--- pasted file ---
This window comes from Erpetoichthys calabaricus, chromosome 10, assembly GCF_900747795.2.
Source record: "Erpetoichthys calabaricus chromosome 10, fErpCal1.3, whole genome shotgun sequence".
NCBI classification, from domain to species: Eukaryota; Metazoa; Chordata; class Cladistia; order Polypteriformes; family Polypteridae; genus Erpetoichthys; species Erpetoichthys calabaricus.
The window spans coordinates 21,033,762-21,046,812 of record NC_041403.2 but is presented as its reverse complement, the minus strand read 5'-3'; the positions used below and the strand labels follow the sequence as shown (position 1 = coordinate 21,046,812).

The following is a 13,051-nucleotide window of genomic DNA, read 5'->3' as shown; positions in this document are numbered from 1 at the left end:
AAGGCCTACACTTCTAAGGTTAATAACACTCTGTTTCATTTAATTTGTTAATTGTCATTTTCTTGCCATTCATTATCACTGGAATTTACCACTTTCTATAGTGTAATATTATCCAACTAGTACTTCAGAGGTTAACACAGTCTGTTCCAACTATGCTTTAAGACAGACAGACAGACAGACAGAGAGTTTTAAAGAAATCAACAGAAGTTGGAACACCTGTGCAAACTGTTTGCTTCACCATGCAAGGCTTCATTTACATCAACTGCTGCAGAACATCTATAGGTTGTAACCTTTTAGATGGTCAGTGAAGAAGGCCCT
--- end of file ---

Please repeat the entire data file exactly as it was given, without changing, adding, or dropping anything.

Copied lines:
This window comes from Erpetoichthys calabaricus, chromosome 10, assembly GCF_900747795.2.
Source record: "Erpetoichthys calabaricus chromosome 10, fErpCal1.3, whole genome shotgun sequence".
NCBI classification, from domain to species: Eukaryota; Metazoa; Chordata; class Cladistia; order Polypteriformes; family Polypteridae; genus Erpetoichthys; species Erpetoichthys calabaricus.
The window spans coordinates 21,033,762-21,046,812 of record NC_041403.2 but is presented as its reverse complement, the minus strand read 5'-3'; the positions used below and the strand labels follow the sequence as shown (position 1 = coordinate 21,046,812).

The following is a 13,051-nucleotide window of genomic DNA, read 5'->3' as shown; positions in this document are numbered from 1 at the left end:
AAGGCCTACACTTCTAAGGTTAATAACACTCTGTTTCATTTAATTTGTTAATTGTCATTTTCTTGCCATTCATTATCACTGGAATTTACCACTTTCTATAGTGTAATATTATCCAACTAGTACTTCAGAGGTTAACACAGTCTGTTCCAACTATGCTTTAAGACAGACAGACAGACAGACAGAGAGTTTTAAAGAAATCAACAGAAGTTGGAACACCTGTGCAAACTGTTTGCTTCACCATGCAAGGCTTCATTTACATCAACTGCTGCAGAACATCTATAGGTTGTAACCTTTTAGATGGTCAGTGAAGAAGGCCCT